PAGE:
Which tornado do you think deserved an EF-5 rating? (2 Viewers)


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Madison, WI
Well there was one tornado in 2005 that was rated F4 and two were rated F4 in 2006. I believe they were Madisonville, KY, Monroe City, MO, and Crosstown, MO. That Westminister, TX in above photos was definitely stronger then the three I mentioned. There was also a couple other tornadoes in April of 2006 that should have been rated F4 as well. MEG did those surveys.
Supposedly MKX considered an F4 rating for the Stoughton, WI tornado of August 18, 2005 (which just missed the house where I was living at the time/where my parents still live). They settled on high-end F3 which seemed to be the standard of '05-'06. In my amateur opinion, that was an accurate rating though. The well-built houses in the worst damaged areas generally had textbook F3 damage (only some first-floor interior walls left standing). Houses that were swept away were poorly anchored "sliders." Vehicles were moved/flipped but not hurled long distances and mangled beyond recognition.
 

buckeye05

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Out of curiosity, how would these two instances of damage not be considered worthy of an EF5 rating? I've never been on a damage survey, so I'm just curious as to the logic that goes into ratings like that. Are the offices that assign damage surveys in that region of the country just really conservative about ratings? Or is there so many variables it's just impossible to answer questions like mine? Not trying to be argumentative, honestly just curious about the whole process.
With the exception of the most extreme cases, movement of heavy unanchored objects just isn’t reliable in terms of the main basis for ratings. There is no official DI for this on the EF scale, and they are only used as contextual support. There are plenty of examples of vehicles being thrown hundreds of yards by tornadoes that only caused EF2 structural damage, most recently this March near Abeliene, TX.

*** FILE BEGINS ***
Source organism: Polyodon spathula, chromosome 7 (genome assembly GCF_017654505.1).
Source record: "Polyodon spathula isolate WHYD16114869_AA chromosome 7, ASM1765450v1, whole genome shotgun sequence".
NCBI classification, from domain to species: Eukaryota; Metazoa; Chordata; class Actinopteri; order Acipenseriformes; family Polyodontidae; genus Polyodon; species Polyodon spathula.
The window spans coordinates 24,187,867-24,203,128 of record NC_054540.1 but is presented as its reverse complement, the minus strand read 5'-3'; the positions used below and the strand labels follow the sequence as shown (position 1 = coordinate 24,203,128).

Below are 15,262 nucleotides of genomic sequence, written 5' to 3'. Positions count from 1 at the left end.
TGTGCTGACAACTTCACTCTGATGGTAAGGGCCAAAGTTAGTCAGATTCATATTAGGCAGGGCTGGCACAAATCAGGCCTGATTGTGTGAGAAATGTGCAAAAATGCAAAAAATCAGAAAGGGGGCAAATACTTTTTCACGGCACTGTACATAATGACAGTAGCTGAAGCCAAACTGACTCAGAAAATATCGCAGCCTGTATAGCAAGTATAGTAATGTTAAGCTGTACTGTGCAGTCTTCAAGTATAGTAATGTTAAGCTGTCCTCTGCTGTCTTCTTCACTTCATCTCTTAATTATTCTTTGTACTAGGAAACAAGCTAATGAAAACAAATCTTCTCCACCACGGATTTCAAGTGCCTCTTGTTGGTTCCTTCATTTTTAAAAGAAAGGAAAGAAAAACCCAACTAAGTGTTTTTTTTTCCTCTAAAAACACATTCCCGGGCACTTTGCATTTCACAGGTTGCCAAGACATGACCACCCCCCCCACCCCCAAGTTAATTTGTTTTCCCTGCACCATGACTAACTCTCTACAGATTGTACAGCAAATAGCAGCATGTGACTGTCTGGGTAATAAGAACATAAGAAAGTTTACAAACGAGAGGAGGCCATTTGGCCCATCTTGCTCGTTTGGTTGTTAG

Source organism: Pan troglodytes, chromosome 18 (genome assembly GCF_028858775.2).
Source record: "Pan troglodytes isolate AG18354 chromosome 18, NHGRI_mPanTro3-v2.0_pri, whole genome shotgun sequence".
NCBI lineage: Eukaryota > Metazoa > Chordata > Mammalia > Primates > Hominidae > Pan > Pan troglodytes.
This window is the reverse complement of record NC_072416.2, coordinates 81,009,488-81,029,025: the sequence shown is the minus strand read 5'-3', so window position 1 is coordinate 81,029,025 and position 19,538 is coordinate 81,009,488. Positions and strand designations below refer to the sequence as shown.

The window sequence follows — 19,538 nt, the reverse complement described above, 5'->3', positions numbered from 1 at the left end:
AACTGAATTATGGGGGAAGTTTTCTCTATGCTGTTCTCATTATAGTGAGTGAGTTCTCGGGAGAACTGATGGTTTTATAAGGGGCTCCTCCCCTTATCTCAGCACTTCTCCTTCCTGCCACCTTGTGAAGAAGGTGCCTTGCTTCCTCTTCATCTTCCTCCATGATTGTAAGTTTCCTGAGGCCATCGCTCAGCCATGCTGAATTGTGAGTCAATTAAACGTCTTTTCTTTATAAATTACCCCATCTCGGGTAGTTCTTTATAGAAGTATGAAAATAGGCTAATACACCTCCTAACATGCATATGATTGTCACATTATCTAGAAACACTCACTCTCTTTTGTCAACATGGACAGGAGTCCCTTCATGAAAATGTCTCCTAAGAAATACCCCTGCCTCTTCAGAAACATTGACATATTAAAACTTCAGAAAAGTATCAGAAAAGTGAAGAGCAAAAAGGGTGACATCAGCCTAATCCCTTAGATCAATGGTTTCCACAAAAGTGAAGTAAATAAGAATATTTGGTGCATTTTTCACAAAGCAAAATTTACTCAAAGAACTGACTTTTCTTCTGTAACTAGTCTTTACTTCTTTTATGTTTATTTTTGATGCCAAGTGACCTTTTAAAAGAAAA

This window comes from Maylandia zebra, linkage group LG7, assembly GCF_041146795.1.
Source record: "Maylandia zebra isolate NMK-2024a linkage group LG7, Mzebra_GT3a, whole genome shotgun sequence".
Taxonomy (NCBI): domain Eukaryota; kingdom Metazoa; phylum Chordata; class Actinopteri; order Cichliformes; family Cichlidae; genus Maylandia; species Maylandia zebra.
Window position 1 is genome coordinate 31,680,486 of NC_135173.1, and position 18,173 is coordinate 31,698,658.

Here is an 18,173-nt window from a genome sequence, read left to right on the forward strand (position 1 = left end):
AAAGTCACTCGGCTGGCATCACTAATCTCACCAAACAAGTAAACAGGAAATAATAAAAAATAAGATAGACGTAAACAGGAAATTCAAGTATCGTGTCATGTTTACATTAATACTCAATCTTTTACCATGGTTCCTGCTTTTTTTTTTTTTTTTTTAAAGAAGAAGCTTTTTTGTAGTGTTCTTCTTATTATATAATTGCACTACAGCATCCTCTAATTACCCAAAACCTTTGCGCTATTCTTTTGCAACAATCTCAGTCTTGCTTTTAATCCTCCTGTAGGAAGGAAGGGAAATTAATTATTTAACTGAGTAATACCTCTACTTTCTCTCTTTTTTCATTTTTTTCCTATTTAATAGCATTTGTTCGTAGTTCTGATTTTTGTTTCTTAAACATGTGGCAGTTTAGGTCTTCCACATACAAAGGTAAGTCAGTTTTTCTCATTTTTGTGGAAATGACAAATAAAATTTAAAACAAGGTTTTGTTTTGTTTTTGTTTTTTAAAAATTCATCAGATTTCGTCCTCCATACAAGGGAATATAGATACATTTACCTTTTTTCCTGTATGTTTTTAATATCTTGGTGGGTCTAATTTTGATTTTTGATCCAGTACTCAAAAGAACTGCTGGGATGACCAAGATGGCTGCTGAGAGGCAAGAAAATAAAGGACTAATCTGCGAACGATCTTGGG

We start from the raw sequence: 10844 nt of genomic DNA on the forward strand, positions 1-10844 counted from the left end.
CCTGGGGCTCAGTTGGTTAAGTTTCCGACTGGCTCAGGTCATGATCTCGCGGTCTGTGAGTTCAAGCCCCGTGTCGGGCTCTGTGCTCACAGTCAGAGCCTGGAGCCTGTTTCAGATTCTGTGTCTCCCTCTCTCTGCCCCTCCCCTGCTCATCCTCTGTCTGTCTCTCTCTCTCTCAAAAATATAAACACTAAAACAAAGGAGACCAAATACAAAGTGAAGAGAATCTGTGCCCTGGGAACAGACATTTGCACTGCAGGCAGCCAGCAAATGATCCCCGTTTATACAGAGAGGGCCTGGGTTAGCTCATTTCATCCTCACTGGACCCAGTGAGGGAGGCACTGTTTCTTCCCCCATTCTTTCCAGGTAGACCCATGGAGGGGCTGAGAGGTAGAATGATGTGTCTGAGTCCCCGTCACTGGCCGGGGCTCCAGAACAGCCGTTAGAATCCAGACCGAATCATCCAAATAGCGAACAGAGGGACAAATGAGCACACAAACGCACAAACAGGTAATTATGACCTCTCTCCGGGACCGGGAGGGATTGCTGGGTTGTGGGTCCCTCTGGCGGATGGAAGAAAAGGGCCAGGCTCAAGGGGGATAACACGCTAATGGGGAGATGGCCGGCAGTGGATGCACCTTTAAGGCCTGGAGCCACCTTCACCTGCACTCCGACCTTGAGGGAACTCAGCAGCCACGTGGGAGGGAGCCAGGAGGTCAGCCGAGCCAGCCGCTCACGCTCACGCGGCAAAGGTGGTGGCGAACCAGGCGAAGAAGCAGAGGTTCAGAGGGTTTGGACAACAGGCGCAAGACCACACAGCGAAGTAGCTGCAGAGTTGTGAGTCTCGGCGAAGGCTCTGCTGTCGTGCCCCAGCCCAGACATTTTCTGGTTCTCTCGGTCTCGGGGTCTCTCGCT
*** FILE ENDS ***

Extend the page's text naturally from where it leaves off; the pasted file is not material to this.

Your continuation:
Conversely, there are examples of clearly violent tornadoes completely sweeping away houses, but only slightly moving vehicles (Parkersburg, IA for example). I guess it just depends on how the objects “catch” the wind. It’s just surprisingly inconsistent.

However, at a certain point, the most extreme examples of this type of damage can only be the result of a very violent tornado. The oil tanker being lofted a full mile by El Reno 2011, the vehicle being slammed into the top of the Smithville, MS water tower and ending up on the other side of town, and the large metal, multi-ton tank traveling 3/4 of a mile in Vilonia, AR all come to mind. The Tuscaloosa tornado never did anything quite that extreme though.
 
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Missouri
With the exception of the most extreme cases, incidents of heavy unanchored objects just isn’t reliable in terms of the main basis for ratings. There is no official DI for this on the EF scale, and they are only used as contextual support. There are plenty of examples of vehicles being thrown hundreds of yards by tornadoes that only caused EF2 structural damage, most recently this March near Abeliene, TX.

Conversely, there are examples of clearly violent tornadoes completely sweeping away houses, but only slightly moving vehicles (Parkersburg, IA for example). I guess it just depends on how the objects “catch” the wind. It’s just surprisingly inconsistent.

However, at a certain point, the most extreme examples of this type of damage can only be the result of a very violent tornado. The oil tanker being lofted a full mile by El Reno 2011, the vehicle being slammed into the top of the Smithville, MS water tower and ending up on the other side of town, and the large metal, multi-ton tank traveling 3/4 of a mile in Vilonia, AR all come to mind. The Tuscaloosa tornado never did anything quite that extreme though.
Interesting explanation, thanks. Come to think of it there weren't any instances of the Tuscaloosa lofting vehicles significant distances and mangling them beyond repair, at least not that I know of. Tuscaloosa reminds me of Edmonton in that respect, being borderline-F/EF5.
 

buckeye05

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Exactly. It didn’t do anything that a high-end EF4 was clearly incapable of doing.

Another interesting case was the Mize, MS tornado from last December. It threw multiple pickup trucks 200 yards into a pasture, though the house they originated sustained low to mid-EF3 damage at most. However, it should be noted that these vehicles were not severely mangled. More violent tornadoes tend to disassemble, strip down to the frame, and mangle the vehicles they throw beyond recognition.
 
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pohnpei

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shanghai